As for how this relates to my job, it’s part of understanding the marketplace: how much money can Koreans in their 20s afford to spend on their hobbies? In Korea, internet cafés are in extremely high demand. However, that was only really the case until around 2012, so I wondered if they’d begun to dwindle yet. But, since the job market has become so intense, there hasn’t been an income increase for young people. So, there are still many who prefer to gather in internet cafés, where they can play comfortably for a low price. As a Japanese person, I wouldn’t know about these circumstances, and looking at the internet café data alone wasn’t enough for it to make any sense to me.
Korea’s game sales rankings are equivalent to their internet café sales rankings. Since home consoles aren’t mainstream in their culture, they have no concept of sell-through rankings. In order to enter the internet café rankings, your game obviously has to be installed on internet café PCs, and whether or not your game is always available to play is of utmost importance.
For example, if FFXIV is installed and updated, then people can play it immediately when they enter the café. However, if it’s not installed, then anyone who wants to play it will first have to borrow the disc from the shop, install the game, and wait for all of the patches to download. Their internet café usage fees are still rising as this is going on. Basically, if it’s not immediately playable, then they lose money.
This also has a striking effect on those who go to an internet café without a particular game in mind. Generally, they would look at the rankings first and pick something popular to play. Even if they were to ignore the rankings, they’d still try out the games that are already installed first. If FFXIV isn’t installed, then we lose those chances to get people to play it.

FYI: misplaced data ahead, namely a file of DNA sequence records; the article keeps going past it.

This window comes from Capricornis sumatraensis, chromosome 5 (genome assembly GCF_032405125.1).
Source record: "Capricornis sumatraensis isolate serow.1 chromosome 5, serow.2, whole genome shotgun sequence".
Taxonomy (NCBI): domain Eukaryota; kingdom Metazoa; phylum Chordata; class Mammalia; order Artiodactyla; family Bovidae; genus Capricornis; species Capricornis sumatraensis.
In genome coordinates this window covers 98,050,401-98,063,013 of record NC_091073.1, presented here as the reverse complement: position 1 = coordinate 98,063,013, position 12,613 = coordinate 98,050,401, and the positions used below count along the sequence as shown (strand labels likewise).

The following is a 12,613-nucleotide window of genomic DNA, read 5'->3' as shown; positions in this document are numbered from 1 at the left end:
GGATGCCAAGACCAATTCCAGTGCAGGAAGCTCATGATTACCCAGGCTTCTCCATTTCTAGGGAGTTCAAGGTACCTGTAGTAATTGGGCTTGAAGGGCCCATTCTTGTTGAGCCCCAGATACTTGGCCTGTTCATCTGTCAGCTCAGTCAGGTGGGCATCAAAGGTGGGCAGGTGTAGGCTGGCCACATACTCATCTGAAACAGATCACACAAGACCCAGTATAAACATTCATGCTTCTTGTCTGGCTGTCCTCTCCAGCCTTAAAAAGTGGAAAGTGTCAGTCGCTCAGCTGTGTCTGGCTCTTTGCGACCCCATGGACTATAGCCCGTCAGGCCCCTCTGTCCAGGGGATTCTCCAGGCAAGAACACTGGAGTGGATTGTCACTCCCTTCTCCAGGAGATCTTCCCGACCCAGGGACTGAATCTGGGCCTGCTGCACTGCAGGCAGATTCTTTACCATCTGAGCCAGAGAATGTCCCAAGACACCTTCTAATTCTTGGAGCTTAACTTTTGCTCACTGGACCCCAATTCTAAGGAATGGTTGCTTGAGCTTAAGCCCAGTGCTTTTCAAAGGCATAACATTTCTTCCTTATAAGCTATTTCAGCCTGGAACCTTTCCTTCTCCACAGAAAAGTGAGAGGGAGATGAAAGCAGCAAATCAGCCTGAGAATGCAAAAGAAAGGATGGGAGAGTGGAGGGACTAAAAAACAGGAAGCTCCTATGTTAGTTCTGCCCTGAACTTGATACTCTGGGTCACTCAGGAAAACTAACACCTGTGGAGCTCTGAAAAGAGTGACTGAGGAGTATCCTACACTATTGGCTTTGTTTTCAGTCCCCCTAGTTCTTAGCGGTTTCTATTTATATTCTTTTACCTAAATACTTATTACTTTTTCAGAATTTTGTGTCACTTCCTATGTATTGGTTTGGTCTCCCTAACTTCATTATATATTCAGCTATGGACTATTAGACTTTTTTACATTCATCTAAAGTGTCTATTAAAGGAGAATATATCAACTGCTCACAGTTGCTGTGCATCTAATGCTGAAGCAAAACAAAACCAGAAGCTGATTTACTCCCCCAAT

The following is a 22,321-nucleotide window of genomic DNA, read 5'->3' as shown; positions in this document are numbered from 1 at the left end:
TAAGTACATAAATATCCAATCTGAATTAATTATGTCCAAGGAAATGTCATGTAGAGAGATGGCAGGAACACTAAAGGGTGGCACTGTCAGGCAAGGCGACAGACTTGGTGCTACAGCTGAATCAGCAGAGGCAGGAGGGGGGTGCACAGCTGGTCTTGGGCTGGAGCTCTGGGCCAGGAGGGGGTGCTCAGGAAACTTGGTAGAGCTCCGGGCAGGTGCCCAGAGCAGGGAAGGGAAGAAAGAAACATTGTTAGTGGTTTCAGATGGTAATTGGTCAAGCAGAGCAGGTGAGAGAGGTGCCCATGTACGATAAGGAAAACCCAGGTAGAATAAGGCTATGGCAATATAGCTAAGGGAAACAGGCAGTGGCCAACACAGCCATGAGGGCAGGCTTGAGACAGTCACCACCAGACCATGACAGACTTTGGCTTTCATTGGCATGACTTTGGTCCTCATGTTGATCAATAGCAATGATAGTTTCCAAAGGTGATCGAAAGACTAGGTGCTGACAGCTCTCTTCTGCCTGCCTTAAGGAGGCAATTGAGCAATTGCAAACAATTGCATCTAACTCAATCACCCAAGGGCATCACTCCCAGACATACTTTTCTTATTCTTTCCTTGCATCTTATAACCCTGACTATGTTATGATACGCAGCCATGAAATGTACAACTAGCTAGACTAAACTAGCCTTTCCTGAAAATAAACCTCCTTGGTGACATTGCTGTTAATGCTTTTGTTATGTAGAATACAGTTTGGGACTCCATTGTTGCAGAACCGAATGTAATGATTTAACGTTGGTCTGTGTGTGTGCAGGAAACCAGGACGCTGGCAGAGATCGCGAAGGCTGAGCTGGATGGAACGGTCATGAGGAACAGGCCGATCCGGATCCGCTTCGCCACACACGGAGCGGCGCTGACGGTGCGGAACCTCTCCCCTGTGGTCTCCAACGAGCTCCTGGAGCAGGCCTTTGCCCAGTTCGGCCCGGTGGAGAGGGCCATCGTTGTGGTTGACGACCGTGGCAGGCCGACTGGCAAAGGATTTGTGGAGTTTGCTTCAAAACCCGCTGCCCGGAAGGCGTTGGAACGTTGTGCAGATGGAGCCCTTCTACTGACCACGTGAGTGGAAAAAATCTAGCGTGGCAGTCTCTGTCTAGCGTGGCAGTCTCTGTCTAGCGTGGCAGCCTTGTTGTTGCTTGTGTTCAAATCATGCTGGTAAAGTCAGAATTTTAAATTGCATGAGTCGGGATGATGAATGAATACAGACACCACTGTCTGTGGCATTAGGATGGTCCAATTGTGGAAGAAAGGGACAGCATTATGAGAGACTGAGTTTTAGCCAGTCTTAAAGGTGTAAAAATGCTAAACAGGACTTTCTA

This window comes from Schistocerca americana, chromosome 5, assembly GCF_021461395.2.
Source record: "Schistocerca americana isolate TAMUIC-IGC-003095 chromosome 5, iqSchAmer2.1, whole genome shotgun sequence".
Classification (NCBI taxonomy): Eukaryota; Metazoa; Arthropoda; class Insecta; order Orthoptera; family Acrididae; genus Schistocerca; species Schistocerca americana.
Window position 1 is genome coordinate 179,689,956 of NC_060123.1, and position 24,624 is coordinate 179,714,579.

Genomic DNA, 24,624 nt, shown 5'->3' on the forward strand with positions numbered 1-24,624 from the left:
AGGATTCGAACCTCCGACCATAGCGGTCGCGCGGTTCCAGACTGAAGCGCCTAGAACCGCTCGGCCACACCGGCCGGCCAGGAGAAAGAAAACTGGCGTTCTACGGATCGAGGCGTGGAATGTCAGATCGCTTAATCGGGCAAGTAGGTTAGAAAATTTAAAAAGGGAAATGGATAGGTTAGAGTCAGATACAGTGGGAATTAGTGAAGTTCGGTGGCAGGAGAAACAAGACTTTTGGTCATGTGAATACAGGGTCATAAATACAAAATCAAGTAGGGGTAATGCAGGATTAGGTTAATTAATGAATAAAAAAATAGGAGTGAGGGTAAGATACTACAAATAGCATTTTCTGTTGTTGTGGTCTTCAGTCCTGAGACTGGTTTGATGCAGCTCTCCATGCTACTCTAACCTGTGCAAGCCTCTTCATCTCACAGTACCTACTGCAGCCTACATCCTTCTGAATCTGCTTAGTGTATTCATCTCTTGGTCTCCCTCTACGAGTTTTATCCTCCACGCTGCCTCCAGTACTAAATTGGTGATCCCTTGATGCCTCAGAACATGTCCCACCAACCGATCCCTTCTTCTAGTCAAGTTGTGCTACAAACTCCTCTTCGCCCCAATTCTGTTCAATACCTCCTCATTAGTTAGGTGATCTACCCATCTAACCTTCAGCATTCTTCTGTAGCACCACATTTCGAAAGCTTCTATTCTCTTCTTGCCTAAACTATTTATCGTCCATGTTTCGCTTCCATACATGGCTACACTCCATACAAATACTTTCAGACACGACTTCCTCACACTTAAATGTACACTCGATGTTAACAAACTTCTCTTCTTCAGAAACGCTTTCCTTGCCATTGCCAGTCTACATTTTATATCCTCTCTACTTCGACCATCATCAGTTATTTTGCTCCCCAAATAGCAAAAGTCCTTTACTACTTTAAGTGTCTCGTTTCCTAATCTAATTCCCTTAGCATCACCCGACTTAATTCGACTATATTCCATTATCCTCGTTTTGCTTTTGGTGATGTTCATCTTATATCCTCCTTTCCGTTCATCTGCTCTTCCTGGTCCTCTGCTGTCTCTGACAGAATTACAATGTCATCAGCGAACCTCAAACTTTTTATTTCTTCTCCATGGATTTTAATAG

So then, how do you get your game installed on internet café PCs? You add incentives for playing from an internet café—for example, you give their players special buffs or create exclusive dungeons for them. This makes it appealing to the café’s owner, and they’ll also receive more requests from their customers. As a result, the shop profits, and they’ll keep your game updated to the latest version for as long as it continues to be profitable.
Now, I knew of this reasoning because I researched their market when we were releasing the Korean version of FFXIV. However, knowledge and understanding are separate matters. It wasn’t until this last business trip that I finally understood why this was the case, after talking to the young people there. There’s a clear difference in how zealous I am with this approach now that I understand it rather than simply know about it.
Up until now, I’ve been frantically studying all sorts of things in order to make FFXIV a success, gaining knowledge and using it as the foundation for my plans, which are then put into practice. However, during my business trips this past summer and fall, I finally realized that while knowledge and understanding may seem similar, they’re actually completely different. Because of that, I’ve been mulling over how to answer the question of, “What are your future goals?” It feels like my mindset has gradually been changing… but I’m out of space now, so I’ll continue this discussion next time.